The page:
Before finding herself in the international spotlight upon winning the 1996 Nobel Prize for literature, Wislawa Szymborska was less known to Canadian audiences than the two other Polish candidates, Zbigniew Herbert and Tadeusz Rozewicz. Her position on the margins may be due to the quantity of her output: fifty years' worth fits between the covers of sixteen slim volumes of poetry (five of them selected poems), one book of reviews, and some fine translations of early French poetry. In English, scattered poems have appeared in various anthologies, and have been bound in three collections, most recently in View with a Grain of Sand.
Though she has not often stretched her poetic wings, she has attained heights rarely matched by her contemporaries, and given expression, with a perspicacious irony tempered by compassion and a sense of the tragic, to dimensions of human existence barely attended to, from within unexpected points of view-backstage after the curtain has fallen, a museum display case, water, a terrorist waiting for a bomb to explode, a stone, a post-Holocaust archaeology, an onion, an evolving species, a tranquillizer.
The main difficulty in enframing Szymborska's work-though this is also a testament to her intellectual acuity and artistic flexibility-stems from her astonishing stylistic and thematic range, which is an achievement of her express desire:
"I want each of my poems to be different. If I were to hope for anything, it would be to succeed in taking the diversity in each individual poem to a complete uniqueness of style and material, so that this, and not some kind of emotional thread or another, would bind my entire oeuvre."
This avowal illuminates a curious aspect of Szymborska's poetry-namely, that her poems aspire to a universality through the documentation of a series of particulars, or of permutations on a theme. "Clothes", for example, sounds like a wry grammar and vocabulary lesson in its listing of various combinations of syntactical units to cover the range of possible visits to a doctor's office; this universality is captured grammatically by the use of pronominal shifters ("you" and "we"), so-called "empty signifiers" that change reference according to the context in which they are deployed and thus remain "empty" until we fill them with ourselves and others. And "In Case", through the use of the conditional, at one point condensed down to a series of conjunctions ("As a result, because, although, despite"), powerfully evokes the experience of living in an occupied country, when one's survival was determined purely by the infinity of irreproducible chance circumstances. In all cases, the situational is but a mustard seed of the world.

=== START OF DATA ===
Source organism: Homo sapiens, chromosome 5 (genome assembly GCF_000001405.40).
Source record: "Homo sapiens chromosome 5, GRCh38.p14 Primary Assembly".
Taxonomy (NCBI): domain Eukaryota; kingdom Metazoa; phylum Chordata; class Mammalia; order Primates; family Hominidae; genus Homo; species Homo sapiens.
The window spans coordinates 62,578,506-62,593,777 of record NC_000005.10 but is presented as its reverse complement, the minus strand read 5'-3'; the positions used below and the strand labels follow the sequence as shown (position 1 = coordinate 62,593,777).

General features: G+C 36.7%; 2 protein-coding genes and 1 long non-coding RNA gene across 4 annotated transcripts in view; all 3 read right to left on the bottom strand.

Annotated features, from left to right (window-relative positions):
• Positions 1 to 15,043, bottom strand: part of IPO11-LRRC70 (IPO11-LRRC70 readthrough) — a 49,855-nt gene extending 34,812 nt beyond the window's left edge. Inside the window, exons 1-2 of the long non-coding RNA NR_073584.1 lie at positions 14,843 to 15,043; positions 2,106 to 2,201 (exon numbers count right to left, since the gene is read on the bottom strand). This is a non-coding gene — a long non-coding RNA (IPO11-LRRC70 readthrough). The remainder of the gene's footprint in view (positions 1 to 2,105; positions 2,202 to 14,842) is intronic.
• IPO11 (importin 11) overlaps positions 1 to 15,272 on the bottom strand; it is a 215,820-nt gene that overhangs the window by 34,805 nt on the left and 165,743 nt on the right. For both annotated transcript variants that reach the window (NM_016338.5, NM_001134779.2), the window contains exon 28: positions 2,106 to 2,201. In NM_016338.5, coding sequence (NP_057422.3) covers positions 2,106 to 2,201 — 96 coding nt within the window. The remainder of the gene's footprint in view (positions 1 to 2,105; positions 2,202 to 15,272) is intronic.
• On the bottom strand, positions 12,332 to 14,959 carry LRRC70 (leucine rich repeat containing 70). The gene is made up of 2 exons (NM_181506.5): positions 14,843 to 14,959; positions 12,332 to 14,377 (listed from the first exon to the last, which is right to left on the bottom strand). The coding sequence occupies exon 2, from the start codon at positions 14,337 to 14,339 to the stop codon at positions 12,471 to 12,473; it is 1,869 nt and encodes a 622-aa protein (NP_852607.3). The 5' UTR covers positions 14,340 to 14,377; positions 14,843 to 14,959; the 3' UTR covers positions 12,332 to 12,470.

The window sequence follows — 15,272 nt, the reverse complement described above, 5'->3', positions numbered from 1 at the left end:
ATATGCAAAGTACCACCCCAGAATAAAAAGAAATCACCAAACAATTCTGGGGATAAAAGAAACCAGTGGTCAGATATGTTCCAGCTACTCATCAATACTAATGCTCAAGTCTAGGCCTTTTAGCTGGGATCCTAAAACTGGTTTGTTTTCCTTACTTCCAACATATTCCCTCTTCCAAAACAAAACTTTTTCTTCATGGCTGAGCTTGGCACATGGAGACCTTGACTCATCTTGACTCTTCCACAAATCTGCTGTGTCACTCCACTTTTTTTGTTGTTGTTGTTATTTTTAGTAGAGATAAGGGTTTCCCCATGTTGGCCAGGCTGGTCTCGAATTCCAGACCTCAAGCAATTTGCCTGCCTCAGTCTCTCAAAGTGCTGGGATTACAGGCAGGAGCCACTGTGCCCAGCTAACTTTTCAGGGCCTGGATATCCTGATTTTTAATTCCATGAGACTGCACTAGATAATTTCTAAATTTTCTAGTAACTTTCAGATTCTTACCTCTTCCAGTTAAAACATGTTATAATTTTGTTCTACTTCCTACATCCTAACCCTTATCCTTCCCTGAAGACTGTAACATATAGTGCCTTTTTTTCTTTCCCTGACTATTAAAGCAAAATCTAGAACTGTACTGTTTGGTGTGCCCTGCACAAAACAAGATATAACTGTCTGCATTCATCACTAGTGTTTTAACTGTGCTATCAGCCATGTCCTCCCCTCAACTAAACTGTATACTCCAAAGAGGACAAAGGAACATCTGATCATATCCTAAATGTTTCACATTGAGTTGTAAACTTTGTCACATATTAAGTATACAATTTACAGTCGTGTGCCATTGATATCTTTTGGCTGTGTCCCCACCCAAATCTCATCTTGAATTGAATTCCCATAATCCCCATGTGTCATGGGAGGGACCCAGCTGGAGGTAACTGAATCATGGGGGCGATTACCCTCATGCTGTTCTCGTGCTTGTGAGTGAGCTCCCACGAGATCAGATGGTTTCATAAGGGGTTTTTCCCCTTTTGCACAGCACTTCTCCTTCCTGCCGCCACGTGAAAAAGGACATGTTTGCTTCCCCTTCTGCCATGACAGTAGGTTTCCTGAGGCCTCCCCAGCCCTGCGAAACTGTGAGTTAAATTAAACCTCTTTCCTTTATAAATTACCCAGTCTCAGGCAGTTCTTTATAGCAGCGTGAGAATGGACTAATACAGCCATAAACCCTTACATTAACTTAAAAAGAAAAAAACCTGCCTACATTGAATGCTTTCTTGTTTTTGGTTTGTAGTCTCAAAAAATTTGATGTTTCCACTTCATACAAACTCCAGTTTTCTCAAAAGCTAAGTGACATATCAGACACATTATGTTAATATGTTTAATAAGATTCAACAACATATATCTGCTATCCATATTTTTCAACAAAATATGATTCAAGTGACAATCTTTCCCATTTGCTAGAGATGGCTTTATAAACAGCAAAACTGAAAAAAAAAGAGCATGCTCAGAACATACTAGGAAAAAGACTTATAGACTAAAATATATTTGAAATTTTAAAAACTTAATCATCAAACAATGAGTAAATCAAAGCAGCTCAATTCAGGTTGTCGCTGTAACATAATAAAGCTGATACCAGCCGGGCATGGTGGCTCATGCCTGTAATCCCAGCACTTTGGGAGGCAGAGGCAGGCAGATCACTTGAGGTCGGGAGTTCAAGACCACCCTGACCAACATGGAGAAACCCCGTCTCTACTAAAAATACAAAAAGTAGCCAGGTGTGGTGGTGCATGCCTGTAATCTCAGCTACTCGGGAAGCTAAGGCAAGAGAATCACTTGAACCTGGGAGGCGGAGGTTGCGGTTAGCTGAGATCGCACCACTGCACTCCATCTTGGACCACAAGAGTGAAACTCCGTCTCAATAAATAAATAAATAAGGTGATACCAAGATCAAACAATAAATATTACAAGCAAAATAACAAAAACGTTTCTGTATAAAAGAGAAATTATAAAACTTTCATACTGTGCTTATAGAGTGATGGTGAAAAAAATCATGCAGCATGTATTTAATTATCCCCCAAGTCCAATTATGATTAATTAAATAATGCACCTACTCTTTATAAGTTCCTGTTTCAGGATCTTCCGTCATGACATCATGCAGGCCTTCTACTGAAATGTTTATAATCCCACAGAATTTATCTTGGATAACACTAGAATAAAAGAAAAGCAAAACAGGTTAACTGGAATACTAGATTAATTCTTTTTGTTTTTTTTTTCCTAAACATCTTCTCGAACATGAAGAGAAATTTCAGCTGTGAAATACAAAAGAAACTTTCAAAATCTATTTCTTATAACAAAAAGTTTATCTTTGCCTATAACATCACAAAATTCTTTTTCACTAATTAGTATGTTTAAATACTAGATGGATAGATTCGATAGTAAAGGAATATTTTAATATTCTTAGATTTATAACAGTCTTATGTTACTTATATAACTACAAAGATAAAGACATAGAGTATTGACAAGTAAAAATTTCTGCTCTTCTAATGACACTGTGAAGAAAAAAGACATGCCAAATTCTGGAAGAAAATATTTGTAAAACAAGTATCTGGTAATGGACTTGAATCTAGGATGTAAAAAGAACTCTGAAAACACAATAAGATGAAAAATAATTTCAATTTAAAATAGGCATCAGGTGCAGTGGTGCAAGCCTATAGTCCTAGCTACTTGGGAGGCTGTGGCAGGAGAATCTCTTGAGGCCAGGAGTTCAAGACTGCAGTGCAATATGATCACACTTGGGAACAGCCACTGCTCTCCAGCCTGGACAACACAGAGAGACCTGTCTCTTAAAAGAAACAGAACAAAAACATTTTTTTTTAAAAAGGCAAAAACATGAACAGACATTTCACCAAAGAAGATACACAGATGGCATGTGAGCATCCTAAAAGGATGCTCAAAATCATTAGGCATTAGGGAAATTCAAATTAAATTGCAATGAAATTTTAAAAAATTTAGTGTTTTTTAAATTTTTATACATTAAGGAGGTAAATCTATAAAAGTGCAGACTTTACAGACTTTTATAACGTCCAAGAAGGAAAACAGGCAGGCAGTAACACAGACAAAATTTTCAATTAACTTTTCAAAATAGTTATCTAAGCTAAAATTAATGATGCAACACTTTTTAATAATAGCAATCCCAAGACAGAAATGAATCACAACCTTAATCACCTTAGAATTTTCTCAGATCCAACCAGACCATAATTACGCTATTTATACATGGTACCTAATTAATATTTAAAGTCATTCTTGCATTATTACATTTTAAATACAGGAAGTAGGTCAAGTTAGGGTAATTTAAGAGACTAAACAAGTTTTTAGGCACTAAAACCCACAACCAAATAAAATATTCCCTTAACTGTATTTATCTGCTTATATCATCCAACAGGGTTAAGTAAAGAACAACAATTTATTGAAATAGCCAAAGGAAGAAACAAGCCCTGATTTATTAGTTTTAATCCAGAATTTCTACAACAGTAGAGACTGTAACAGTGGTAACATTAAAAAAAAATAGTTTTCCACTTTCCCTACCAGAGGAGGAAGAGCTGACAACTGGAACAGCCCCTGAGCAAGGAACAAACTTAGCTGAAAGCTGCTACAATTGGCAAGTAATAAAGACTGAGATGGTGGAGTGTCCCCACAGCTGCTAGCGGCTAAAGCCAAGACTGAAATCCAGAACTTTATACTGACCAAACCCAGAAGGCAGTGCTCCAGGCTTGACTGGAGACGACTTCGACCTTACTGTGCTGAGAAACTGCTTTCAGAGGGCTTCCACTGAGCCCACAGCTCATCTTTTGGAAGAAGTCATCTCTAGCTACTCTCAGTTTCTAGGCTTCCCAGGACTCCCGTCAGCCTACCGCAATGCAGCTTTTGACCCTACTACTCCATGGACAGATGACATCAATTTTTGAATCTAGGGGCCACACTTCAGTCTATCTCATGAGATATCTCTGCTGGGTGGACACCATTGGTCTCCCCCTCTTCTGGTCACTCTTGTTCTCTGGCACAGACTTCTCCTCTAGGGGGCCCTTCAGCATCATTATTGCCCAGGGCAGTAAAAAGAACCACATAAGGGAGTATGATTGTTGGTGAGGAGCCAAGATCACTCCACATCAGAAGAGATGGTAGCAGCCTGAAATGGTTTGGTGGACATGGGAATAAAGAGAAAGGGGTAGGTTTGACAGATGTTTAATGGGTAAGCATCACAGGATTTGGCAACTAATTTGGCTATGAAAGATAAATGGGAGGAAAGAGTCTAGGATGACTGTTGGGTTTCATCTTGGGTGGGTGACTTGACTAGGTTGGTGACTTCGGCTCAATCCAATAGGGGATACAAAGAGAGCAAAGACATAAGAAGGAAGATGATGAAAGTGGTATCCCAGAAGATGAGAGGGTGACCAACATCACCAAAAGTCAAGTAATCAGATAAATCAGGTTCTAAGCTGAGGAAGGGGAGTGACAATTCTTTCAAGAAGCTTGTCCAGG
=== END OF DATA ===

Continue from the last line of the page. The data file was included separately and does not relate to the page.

To speak of any Polish poet without referring to her or his historic-political context is usually an iffy proposition. Poland's two centuries as an occupied nation (except for brief independence between the wars) transformed the profession of poet into a "calling"-either to action or conscience-and the "poet" into, at the least, a representative for the majority or, elatedly, a prophet. In the immediate postwar period, the implementation of Socialist Realism, to which many fine writers bent their pens, impeded the writer's task of truth-telling (and, thus, of standing guard over society's interests)-and then served as a catalyst to carrying it out with renewed vigour.